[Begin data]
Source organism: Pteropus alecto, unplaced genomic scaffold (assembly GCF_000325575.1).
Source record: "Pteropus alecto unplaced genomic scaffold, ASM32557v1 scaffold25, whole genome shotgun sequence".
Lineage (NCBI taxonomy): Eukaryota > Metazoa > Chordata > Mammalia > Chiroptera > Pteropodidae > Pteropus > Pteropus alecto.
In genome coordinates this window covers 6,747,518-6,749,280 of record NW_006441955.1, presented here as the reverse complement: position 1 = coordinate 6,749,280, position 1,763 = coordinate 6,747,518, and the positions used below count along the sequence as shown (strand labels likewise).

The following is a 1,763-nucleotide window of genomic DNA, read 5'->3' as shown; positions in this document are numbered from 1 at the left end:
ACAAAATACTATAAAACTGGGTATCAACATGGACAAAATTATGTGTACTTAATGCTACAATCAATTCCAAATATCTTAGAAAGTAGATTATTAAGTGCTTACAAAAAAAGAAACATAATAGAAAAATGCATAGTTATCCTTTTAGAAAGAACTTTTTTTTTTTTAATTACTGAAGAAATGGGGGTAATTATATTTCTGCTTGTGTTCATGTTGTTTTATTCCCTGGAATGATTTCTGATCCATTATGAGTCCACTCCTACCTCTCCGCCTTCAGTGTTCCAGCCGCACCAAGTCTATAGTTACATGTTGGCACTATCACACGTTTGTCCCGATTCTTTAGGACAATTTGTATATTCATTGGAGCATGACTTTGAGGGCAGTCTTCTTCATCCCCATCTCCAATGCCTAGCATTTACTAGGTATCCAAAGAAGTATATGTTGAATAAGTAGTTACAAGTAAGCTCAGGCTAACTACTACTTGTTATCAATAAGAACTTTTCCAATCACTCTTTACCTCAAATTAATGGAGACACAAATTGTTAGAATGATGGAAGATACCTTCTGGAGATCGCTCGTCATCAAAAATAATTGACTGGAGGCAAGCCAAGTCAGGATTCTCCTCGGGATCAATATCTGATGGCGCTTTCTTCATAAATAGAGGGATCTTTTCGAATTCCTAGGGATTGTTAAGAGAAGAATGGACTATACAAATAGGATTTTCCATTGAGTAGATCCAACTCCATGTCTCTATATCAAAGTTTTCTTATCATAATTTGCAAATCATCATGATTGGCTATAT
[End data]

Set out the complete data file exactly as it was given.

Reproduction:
Source organism: Pteropus alecto, unplaced genomic scaffold (assembly GCF_000325575.1).
Source record: "Pteropus alecto unplaced genomic scaffold, ASM32557v1 scaffold25, whole genome shotgun sequence".
Lineage (NCBI taxonomy): Eukaryota > Metazoa > Chordata > Mammalia > Chiroptera > Pteropodidae > Pteropus > Pteropus alecto.
In genome coordinates this window covers 6,747,518-6,749,280 of record NW_006441955.1, presented here as the reverse complement: position 1 = coordinate 6,749,280, position 1,763 = coordinate 6,747,518, and the positions used below count along the sequence as shown (strand labels likewise).

The following is a 1,763-nucleotide window of genomic DNA, read 5'->3' as shown; positions in this document are numbered from 1 at the left end:
ACAAAATACTATAAAACTGGGTATCAACATGGACAAAATTATGTGTACTTAATGCTACAATCAATTCCAAATATCTTAGAAAGTAGATTATTAAGTGCTTACAAAAAAAGAAACATAATAGAAAAATGCATAGTTATCCTTTTAGAAAGAACTTTTTTTTTTTTAATTACTGAAGAAATGGGGGTAATTATATTTCTGCTTGTGTTCATGTTGTTTTATTCCCTGGAATGATTTCTGATCCATTATGAGTCCACTCCTACCTCTCCGCCTTCAGTGTTCCAGCCGCACCAAGTCTATAGTTACATGTTGGCACTATCACACGTTTGTCCCGATTCTTTAGGACAATTTGTATATTCATTGGAGCATGACTTTGAGGGCAGTCTTCTTCATCCCCATCTCCAATGCCTAGCATTTACTAGGTATCCAAAGAAGTATATGTTGAATAAGTAGTTACAAGTAAGCTCAGGCTAACTACTACTTGTTATCAATAAGAACTTTTCCAATCACTCTTTACCTCAAATTAATGGAGACACAAATTGTTAGAATGATGGAAGATACCTTCTGGAGATCGCTCGTCATCAAAAATAATTGACTGGAGGCAAGCCAAGTCAGGATTCTCCTCGGGATCAATATCTGATGGCGCTTTCTTCATAAATAGAGGGATCTTTTCGAATTCCTAGGGATTGTTAAGAGAAGAATGGACTATACAAATAGGATTTTCCATTGAGTAGATCCAACTCCATGTCTCTATATCAAAGTTTTCTTATCATAATTTGCAAATCATCATGATTGGCTATAT